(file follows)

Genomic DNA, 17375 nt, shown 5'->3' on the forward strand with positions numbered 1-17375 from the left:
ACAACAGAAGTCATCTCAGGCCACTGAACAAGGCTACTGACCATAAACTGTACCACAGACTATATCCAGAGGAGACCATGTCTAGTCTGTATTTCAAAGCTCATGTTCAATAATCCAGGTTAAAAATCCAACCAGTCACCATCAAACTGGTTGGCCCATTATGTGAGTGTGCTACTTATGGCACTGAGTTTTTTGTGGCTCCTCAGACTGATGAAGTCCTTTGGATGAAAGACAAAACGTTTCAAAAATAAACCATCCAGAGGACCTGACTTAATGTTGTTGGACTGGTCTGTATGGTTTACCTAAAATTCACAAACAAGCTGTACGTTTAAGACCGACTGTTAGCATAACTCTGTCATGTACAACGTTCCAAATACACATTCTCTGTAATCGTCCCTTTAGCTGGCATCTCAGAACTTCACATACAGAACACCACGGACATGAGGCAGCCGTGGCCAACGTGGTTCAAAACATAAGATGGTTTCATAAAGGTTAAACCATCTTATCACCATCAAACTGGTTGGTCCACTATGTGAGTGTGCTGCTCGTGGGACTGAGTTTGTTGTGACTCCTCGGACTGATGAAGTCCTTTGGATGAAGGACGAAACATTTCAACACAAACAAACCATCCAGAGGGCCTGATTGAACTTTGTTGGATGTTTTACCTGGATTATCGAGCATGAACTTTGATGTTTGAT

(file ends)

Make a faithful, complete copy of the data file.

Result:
Genomic DNA, 17375 nt, shown 5'->3' on the forward strand with positions numbered 1-17375 from the left:
ACAACAGAAGTCATCTCAGGCCACTGAACAAGGCTACTGACCATAAACTGTACCACAGACTATATCCAGAGGAGACCATGTCTAGTCTGTATTTCAAAGCTCATGTTCAATAATCCAGGTTAAAAATCCAACCAGTCACCATCAAACTGGTTGGCCCATTATGTGAGTGTGCTACTTATGGCACTGAGTTTTTTGTGGCTCCTCAGACTGATGAAGTCCTTTGGATGAAAGACAAAACGTTTCAAAAATAAACCATCCAGAGGACCTGACTTAATGTTGTTGGACTGGTCTGTATGGTTTACCTAAAATTCACAAACAAGCTGTACGTTTAAGACCGACTGTTAGCATAACTCTGTCATGTACAACGTTCCAAATACACATTCTCTGTAATCGTCCCTTTAGCTGGCATCTCAGAACTTCACATACAGAACACCACGGACATGAGGCAGCCGTGGCCAACGTGGTTCAAAACATAAGATGGTTTCATAAAGGTTAAACCATCTTATCACCATCAAACTGGTTGGTCCACTATGTGAGTGTGCTGCTCGTGGGACTGAGTTTGTTGTGACTCCTCGGACTGATGAAGTCCTTTGGATGAAGGACGAAACATTTCAACACAAACAAACCATCCAGAGGGCCTGATTGAACTTTGTTGGATGTTTTACCTGGATTATCGAGCATGAACTTTGATGTTTGAT